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Slumdog is about defaming Hindus

Slumdog is about defaming Hindus

Author: Kanchan Gupta
Publication: The Pioneer
Date: January 25, 2009
URL: http://dailypioneer.com/152164/Slumdog-is-about-defaming-Hindus.html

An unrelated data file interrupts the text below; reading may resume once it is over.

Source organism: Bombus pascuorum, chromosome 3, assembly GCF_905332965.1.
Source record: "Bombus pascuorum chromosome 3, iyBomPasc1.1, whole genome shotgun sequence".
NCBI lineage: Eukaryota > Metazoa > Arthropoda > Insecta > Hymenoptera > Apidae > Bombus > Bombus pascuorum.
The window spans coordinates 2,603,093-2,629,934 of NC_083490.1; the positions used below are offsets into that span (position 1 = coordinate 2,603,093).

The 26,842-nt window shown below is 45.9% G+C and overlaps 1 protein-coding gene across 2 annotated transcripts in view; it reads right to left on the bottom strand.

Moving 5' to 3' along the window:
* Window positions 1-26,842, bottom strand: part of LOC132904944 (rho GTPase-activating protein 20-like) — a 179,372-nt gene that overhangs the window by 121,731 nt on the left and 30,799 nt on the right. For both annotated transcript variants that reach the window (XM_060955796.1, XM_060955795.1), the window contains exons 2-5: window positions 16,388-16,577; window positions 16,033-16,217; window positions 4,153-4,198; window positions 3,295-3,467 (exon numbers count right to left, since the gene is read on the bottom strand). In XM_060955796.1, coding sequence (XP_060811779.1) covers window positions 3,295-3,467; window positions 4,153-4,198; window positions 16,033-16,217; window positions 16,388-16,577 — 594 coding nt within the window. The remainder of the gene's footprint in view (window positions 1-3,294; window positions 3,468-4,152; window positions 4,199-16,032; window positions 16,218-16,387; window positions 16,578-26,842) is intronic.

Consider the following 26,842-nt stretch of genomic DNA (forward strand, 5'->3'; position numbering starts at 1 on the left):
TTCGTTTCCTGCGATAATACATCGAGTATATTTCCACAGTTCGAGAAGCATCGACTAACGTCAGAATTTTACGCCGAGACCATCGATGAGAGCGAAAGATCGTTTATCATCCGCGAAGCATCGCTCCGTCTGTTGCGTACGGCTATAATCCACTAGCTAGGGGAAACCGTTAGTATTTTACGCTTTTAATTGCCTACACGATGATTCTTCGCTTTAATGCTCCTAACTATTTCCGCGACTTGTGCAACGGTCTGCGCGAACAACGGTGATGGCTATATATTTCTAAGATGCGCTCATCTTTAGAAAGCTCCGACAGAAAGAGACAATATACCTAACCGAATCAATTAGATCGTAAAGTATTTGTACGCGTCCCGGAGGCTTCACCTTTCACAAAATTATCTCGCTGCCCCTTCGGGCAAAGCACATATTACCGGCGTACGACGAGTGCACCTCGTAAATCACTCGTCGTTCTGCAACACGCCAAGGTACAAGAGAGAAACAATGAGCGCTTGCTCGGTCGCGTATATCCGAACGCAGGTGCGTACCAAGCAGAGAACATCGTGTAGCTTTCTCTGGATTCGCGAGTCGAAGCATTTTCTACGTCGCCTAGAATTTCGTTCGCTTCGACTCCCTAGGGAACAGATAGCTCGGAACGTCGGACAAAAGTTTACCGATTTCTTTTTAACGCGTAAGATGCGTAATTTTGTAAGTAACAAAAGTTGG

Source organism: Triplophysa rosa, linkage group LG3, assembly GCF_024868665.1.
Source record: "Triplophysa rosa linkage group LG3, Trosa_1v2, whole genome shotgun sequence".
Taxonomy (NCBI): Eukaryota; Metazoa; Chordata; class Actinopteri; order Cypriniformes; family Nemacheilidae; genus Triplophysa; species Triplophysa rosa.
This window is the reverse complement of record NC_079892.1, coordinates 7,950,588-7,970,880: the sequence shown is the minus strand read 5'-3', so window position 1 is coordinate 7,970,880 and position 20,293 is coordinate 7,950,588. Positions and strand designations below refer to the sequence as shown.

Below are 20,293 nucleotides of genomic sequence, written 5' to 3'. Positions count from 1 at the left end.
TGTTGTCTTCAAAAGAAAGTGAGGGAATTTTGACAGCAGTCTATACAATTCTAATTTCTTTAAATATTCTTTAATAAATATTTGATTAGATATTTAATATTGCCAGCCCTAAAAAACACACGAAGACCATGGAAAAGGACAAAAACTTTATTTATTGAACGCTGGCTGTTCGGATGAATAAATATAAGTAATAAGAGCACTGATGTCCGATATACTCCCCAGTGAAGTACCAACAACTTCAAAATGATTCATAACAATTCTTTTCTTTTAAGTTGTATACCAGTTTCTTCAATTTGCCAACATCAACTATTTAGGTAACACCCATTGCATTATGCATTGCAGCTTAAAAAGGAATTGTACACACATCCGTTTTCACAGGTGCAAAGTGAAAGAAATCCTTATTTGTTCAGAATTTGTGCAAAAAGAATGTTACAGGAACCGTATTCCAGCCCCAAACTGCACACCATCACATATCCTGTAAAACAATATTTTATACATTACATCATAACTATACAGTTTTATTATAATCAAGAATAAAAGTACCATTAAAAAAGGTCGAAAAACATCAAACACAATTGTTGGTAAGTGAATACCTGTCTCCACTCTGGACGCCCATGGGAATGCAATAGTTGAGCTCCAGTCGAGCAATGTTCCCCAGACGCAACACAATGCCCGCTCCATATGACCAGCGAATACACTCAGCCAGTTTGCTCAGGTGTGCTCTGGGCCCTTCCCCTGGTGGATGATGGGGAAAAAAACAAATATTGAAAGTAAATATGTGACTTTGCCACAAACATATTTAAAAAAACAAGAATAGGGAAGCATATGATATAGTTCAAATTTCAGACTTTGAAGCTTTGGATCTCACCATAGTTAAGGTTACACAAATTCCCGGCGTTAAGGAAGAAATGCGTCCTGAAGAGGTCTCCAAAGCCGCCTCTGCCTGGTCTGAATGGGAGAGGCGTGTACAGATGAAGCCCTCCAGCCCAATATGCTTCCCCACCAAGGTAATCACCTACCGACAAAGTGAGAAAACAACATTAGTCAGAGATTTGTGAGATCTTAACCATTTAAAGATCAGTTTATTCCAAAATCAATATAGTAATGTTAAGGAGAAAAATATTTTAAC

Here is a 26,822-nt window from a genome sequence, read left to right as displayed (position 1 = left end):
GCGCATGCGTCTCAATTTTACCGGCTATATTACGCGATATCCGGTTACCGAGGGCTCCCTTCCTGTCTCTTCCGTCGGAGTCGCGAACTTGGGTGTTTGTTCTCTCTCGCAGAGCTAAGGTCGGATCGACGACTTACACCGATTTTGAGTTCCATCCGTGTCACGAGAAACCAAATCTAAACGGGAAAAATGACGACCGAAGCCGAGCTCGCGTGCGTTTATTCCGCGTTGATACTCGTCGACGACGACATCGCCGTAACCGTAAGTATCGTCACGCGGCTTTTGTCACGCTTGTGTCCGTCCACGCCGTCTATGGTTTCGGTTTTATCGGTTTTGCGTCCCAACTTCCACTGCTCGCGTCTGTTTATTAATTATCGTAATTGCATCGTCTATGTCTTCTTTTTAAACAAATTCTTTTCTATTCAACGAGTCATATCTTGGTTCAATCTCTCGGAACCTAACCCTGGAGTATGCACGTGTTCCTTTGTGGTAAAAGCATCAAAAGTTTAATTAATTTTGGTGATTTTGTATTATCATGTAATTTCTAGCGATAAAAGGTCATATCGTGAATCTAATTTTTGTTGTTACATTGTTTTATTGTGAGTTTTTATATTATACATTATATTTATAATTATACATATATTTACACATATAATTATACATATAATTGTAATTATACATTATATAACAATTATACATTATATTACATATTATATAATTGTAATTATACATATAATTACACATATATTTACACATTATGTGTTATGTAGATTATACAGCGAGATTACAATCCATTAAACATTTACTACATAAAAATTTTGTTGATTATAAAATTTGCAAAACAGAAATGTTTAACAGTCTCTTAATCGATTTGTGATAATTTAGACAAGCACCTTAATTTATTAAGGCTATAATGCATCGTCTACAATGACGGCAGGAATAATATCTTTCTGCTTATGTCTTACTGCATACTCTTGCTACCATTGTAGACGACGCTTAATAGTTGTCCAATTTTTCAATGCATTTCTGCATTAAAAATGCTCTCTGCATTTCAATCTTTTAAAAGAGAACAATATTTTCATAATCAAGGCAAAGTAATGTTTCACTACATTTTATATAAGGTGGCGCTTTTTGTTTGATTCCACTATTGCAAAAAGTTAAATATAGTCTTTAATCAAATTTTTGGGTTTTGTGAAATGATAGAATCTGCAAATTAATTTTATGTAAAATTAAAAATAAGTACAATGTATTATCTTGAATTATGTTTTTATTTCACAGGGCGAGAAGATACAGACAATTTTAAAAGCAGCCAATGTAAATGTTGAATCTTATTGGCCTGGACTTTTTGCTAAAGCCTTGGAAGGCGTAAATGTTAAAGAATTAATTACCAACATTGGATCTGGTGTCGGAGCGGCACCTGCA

In keeping with American politics of the times, Slumdog Millionaire has been nominated for as many as 10 Oscars and our deracinated media, which constantly looks for inspirational 'good news' stories that invariably revolve around Western appreciation of 'truthful' portrayal of the Indian 'reality', has gone into a tizzy. Saturday's edition of a newspaper published from New Delhi had a blurb on the front page that read, "The Slumdog story: How 'Danny uncle' and his 'moral compass' created the biggest 'Indian' blockbuster - and why you should watch it." Predictably, the chattering classes, who had been blissfully ignorant of Vikas Swarup's Q and A (as they had been of Aravind Adiga's The White Tiger till its perverse denigration of India and all things Indian wowed the judges of last year's Man Booker prize) are now making a beeline for the nearest bookshop for a copy of the novel, whose title has been suitably changed to Slumdog Millionaire so that the book and the film are eponymous and both publisher and producer can encash the extraordinary hype that has been generated. Late last year, there was similar hoopla over AR Rahman getting the Golden Globe award for the music he has scored for Slumdog Millionaire. An approving pat on the back by the Hollywood Foreign Press Association, it would seem, is the most important marker in an artiste's career. Those Indian musicians who haven't got the Golden Globe are not worthy of honour at home just as Sahitya Akademi award winners are not worthy of finding space on our bookshelves, leave alone feature on news pages or news bulletins.